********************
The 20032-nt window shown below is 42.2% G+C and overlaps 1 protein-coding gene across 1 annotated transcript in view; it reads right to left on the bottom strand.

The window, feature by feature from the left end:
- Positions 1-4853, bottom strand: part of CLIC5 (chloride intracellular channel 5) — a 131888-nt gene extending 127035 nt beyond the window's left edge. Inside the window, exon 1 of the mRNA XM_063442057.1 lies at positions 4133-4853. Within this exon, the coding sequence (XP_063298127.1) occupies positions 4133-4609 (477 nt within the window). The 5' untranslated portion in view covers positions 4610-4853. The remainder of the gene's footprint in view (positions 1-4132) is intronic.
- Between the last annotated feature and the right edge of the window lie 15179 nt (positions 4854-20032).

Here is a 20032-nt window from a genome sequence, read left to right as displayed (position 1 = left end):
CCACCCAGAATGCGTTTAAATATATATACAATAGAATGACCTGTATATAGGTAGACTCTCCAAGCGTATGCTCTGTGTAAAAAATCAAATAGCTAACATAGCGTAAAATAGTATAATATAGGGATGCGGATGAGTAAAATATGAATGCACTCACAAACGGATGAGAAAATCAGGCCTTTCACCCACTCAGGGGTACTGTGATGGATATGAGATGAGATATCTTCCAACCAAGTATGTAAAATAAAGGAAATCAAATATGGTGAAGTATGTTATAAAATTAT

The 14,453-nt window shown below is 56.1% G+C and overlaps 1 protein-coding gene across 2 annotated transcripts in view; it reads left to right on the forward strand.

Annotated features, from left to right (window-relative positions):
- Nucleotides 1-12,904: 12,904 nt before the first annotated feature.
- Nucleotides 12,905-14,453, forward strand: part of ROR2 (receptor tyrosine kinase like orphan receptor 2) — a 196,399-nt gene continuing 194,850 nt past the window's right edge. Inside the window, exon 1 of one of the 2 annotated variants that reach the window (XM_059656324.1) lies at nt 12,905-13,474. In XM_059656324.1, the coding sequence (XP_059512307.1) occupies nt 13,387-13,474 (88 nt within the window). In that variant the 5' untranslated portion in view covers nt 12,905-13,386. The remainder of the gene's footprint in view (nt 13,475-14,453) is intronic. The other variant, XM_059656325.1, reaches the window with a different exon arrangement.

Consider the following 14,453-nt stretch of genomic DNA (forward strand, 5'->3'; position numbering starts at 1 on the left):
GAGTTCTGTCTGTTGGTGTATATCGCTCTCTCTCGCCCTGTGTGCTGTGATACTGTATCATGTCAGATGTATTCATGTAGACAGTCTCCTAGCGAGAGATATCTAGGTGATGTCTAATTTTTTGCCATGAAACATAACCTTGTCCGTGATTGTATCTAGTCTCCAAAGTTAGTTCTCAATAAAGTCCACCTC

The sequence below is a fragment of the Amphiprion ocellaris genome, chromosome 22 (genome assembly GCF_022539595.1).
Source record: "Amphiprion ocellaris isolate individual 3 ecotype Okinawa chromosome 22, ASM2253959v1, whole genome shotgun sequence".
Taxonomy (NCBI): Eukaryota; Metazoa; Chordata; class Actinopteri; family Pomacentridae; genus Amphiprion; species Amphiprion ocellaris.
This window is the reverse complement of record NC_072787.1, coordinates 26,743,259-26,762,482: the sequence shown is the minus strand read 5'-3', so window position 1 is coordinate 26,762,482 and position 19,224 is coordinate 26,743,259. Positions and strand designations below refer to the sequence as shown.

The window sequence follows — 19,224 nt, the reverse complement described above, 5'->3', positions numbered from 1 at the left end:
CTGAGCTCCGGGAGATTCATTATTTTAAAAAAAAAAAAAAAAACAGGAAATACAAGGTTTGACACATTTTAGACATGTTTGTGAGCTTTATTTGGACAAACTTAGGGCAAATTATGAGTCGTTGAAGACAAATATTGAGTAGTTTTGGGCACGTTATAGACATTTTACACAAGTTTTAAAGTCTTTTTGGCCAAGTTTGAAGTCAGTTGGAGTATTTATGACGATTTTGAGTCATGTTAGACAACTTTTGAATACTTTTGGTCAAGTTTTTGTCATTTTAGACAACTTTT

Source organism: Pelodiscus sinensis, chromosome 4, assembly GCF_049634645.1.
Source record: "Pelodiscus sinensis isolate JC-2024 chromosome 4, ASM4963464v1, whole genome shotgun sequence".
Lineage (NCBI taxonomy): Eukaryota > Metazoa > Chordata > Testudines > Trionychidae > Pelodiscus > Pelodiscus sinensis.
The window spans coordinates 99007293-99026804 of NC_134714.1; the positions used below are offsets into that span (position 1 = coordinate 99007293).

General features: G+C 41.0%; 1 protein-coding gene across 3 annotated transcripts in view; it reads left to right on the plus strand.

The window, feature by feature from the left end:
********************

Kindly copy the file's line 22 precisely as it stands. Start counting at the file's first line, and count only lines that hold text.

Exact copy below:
The window spans coordinates 99007293-99026804 of NC_134714.1; the positions used below are offsets into that span (position 1 = coordinate 99007293).